234Unicode strings are expressed as instances of the :class:`unicode` type, one of
235Python's repertoire of built-in types.  It derives from an abstract type called
236:class:`basestring`, which is also an ancestor of the :class:`str` type; you can
237therefore check if a value is a string type with ``isinstance(value,
238basestring)``.  Under the hood, Python represents Unicode strings as either 16-
239or 32-bit integers, depending on how the Python interpreter was compiled.
240
241The :func:`unicode` constructor has the signature ``unicode(string[, encoding,
242errors])``.  All of its arguments should be 8-bit strings.  The first argument
243is converted to Unicode using the specified encoding; if you leave off the
244``encoding`` argument, the ASCII encoding is used for the conversion, so
245characters greater than 127 will be treated as errors::
246
247    >>> unicode('abcdef')
248    u'abcdef'
249    >>> s = unicode('abcdef')
250    >>> type(s)
251    <type 'unicode'>
252    >>> unicode('abcdef' + chr(255))
253    Traceback (most recent call last):
254      File "<stdin>", line 1, in ?
255    UnicodeDecodeError: 'ascii' codec can't decode byte 0xff in position 6:
256                        ordinal not in range(128)
257
258The ``errors`` argument specifies the response when the input string can't be
259converted according to the encoding's rules.  Legal values for this argument are
260'strict' (raise a ``UnicodeDecodeError`` exception), 'replace' (add U+FFFD,
261'REPLACEMENT CHARACTER'), or 'ignore' (just leave the character out of the
262Unicode result).  The following examples show the differences::
263
264    >>> unicode('\x80abc', errors='strict')
265    Traceback (most recent call last):
266      File "<stdin>", line 1, in ?
267    UnicodeDecodeError: 'ascii' codec can't decode byte 0x80 in position 0:
268                        ordinal not in range(128)
269    >>> unicode('\x80abc', errors='replace')
270    u'\ufffdabc'
271    >>> unicode('\x80abc', errors='ignore')
272    u'abc'
273
274Encodings are specified as strings containing the encoding's name.  Python 2.4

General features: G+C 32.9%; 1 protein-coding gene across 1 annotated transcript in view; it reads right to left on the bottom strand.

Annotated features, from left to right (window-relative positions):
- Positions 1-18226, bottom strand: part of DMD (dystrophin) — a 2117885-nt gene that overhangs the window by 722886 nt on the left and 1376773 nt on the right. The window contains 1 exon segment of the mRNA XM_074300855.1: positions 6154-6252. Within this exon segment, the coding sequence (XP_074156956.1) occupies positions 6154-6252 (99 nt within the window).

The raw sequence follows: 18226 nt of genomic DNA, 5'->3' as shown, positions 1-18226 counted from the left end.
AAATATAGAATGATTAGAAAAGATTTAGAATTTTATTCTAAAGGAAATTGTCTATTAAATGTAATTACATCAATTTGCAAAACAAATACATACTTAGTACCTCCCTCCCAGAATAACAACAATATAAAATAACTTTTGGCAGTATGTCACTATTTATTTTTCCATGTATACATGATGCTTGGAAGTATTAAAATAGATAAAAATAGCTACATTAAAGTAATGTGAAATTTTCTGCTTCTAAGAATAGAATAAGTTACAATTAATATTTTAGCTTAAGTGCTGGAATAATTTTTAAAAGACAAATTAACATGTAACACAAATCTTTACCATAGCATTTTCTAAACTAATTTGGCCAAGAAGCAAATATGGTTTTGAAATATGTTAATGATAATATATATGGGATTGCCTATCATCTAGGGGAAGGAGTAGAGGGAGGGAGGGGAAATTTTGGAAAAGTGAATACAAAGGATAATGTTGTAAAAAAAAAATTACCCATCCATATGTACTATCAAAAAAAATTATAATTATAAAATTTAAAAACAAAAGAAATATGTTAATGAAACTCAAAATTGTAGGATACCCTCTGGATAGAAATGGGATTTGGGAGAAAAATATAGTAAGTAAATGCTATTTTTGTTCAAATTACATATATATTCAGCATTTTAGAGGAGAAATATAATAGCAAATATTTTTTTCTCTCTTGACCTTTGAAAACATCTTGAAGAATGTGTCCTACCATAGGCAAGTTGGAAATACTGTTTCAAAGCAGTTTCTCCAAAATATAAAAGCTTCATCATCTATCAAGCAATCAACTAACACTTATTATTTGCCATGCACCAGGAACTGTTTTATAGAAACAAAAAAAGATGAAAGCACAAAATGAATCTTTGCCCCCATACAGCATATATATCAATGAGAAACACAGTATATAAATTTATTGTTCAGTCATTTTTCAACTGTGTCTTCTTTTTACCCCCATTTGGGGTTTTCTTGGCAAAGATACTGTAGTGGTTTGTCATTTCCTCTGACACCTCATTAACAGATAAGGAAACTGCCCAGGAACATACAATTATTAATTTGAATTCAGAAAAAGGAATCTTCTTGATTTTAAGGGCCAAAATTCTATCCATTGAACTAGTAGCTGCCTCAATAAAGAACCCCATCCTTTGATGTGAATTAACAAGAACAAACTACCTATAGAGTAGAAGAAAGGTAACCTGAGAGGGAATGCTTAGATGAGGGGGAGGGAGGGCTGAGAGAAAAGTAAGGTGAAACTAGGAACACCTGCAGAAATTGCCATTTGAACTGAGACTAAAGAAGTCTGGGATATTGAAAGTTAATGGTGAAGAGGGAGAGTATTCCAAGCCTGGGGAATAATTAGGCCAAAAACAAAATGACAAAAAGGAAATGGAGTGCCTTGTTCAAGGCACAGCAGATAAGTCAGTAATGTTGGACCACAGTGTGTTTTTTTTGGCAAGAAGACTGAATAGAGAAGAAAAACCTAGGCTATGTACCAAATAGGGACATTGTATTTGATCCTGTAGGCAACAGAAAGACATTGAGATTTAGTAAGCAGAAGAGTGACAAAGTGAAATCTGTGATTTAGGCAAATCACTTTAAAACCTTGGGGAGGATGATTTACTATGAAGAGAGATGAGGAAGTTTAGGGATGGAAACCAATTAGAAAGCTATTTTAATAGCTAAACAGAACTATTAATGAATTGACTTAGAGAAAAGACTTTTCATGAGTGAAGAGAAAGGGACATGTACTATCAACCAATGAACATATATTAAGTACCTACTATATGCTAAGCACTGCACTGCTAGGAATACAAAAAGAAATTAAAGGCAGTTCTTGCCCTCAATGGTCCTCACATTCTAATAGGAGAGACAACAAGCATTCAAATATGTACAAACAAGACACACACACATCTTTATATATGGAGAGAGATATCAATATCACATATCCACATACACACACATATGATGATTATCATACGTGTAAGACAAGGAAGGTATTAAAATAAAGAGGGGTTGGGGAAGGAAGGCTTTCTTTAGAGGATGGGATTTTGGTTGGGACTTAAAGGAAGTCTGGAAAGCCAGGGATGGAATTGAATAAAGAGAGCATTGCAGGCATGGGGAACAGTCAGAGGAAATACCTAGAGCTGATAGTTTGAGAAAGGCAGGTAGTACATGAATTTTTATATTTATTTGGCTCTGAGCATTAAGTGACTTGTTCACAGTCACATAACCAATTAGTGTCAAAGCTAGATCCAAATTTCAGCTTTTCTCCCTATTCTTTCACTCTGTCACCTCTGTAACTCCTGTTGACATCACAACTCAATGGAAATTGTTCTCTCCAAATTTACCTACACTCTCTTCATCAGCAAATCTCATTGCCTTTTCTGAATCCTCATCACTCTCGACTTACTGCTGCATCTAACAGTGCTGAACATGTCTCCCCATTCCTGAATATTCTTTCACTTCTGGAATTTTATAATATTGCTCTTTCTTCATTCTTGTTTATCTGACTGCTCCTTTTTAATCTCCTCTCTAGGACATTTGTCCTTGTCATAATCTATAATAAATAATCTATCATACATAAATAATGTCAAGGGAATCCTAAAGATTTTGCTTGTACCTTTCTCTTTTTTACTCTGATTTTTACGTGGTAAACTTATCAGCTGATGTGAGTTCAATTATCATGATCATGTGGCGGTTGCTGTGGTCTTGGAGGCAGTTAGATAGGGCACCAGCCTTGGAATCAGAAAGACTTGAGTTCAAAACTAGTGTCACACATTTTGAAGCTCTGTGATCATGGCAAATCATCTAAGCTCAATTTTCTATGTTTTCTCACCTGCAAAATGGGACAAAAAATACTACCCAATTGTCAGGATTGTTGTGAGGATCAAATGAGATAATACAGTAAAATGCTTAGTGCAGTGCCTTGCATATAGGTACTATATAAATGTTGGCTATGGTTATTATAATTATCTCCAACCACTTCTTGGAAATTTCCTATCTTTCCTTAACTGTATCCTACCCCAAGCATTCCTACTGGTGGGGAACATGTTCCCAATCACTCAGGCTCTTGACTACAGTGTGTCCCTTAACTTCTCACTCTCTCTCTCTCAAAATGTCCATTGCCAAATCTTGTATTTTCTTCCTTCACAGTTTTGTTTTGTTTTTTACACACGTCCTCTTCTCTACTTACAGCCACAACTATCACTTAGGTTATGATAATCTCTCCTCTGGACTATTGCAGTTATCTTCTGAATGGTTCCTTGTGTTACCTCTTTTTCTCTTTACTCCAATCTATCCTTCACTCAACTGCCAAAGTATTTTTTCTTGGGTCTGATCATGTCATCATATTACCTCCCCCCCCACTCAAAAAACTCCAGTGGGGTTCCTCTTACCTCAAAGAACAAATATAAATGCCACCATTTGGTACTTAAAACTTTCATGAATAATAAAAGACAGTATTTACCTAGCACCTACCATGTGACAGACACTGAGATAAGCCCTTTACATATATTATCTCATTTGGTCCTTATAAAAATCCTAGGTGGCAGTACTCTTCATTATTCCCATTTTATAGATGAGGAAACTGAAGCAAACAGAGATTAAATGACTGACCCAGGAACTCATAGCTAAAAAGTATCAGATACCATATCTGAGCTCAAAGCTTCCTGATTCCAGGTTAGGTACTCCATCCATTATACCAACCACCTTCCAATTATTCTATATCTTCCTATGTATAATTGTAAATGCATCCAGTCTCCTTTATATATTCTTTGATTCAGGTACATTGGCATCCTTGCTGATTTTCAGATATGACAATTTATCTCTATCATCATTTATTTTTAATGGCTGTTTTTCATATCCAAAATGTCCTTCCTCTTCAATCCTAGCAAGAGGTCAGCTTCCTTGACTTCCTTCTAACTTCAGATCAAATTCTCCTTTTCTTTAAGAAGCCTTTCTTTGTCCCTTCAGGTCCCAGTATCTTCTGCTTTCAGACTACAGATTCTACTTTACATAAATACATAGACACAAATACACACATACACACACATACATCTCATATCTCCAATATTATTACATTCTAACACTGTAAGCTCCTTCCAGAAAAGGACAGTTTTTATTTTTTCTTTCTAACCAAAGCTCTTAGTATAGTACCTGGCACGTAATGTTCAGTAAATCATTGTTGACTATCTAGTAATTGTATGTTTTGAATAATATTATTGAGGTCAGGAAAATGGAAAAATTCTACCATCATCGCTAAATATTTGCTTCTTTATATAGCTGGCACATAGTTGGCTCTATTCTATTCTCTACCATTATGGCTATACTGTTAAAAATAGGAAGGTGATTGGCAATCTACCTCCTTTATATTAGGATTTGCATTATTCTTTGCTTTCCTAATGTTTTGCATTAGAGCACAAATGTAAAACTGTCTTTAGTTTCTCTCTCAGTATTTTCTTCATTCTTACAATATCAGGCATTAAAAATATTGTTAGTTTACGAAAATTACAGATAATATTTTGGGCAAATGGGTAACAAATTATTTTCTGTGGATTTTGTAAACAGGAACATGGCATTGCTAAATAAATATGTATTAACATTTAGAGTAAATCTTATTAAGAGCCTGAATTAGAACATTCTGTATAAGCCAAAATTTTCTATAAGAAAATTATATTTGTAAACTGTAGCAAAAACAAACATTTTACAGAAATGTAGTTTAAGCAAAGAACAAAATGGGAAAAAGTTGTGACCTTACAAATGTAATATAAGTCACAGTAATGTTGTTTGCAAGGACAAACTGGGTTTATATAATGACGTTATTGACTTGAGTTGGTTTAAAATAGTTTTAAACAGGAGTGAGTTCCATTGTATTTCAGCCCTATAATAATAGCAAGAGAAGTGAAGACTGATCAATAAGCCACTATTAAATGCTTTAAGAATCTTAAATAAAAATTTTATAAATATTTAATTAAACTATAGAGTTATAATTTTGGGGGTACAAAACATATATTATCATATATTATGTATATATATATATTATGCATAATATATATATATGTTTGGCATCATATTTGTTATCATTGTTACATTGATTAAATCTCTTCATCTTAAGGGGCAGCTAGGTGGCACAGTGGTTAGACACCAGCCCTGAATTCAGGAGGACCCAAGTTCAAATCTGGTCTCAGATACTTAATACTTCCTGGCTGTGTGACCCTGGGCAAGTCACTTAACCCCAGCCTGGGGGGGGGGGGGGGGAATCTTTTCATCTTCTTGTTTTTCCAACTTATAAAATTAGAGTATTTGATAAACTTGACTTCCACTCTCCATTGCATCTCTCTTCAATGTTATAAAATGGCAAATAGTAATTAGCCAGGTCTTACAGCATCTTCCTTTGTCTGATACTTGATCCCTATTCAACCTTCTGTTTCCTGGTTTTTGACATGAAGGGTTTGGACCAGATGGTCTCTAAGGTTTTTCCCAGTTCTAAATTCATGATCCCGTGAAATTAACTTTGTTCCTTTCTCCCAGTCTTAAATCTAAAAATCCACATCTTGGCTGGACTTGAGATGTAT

275comes with roughly 100 different encodings; see the Python Library Reference at
276:ref:`standard-encodings` for a list.  Some encodings
277have multiple names; for example, 'latin-1', 'iso_8859_1' and '8859' are all
278synonyms for the same encoding.
279
280One-character Unicode strings can also be created with the :func:`unichr`
281built-in function, which takes integers and returns a Unicode string of length 1
282that contains the corresponding code point.  The reverse operation is the
283built-in :func:`ord` function that takes a one-character Unicode string and
284returns the code point value::
285
286    >>> unichr(40960)
287    u'\ua000'
288    >>> ord(u'\ua000')
289    40960
290
291Instances of the :class:`unicode` type have many of the same methods as the
2928-bit string type for operations such as searching and formatting::
293
294    >>> s = u'Was ever feather so lightly blown to and fro as this multitude?'
295    >>> s.count('e')
296    5
297    >>> s.find('feather')
298    9
299    >>> s.find('bird')
300    -1
301    >>> s.replace('feather', 'sand')
302    u'Was ever sand so lightly blown to and fro as this multitude?'
303    >>> s.upper()
304    u'WAS EVER FEATHER SO LIGHTLY BLOWN TO AND FRO AS THIS MULTITUDE?'
305
306Note that the arguments to these methods can be Unicode strings or 8-bit
307strings.  8-bit strings will be converted to Unicode before carrying out the
308operation; Python's default ASCII encoding will be used, so characters greater
309than 127 will cause an exception::
310
311    >>> s.find('Was\x9f')
312    Traceback (most recent call last):
313      File "<stdin>", line 1, in ?
314    UnicodeDecodeError: 'ascii' codec can't decode byte 0x9f in position 3: ordinal not in range(128)
315    >>> s.find(u'Was\x9f')
316    -1
317
318Much Python code that operates on strings will therefore work with Unicode
319strings without requiring any changes to the code.  (Input and output code needs
320more updating for Unicode; more on this later.)
321
322Another important method is ``.encode([encoding], [errors='strict'])``, which
323returns an 8-bit string version of the Unicode string, encoded in the requested
324encoding.  The ``errors`` parameter is the same as the parameter of the
325``unicode()`` constructor, with one additional possibility; as well as 'strict',
326'ignore', and 'replace', you can also pass 'xmlcharrefreplace' which uses XML's
327character references.  The following example shows the different results::
328
329    >>> u = unichr(40960) + u'abcd' + unichr(1972)
330    >>> u.encode('utf-8')
331    '\xea\x80\x80abcd\xde\xb4'
332    >>> u.encode('ascii')
333    Traceback (most recent call last):
334      File "<stdin>", line 1, in ?
335    UnicodeEncodeError: 'ascii' codec can't encode character '\ua000' in position 0: ordinal not in range(128)
336    >>> u.encode('ascii', 'ignore')
337    'abcd'
338    >>> u.encode('ascii', 'replace')
339    '?abcd?'
340    >>> u.encode('ascii', 'xmlcharrefreplace')
341    '&#40960;abcd&#1972;'
342
343Python's 8-bit strings have a ``.decode([encoding], [errors])`` method that
344interprets the string using the given encoding::
345
346    >>> u = unichr(40960) + u'abcd' + unichr(1972)   # Assemble a string
347    >>> utf8_version = u.encode('utf-8')             # Encode as UTF-8
348    >>> type(utf8_version), utf8_version
349    (<type 'str'>, '\xea\x80\x80abcd\xde\xb4')
350    >>> u2 = utf8_version.decode('utf-8')            # Decode using UTF-8
351    >>> u == u2                                      # The two strings match
352    True
353
354The low-level routines for registering and accessing the available encodings are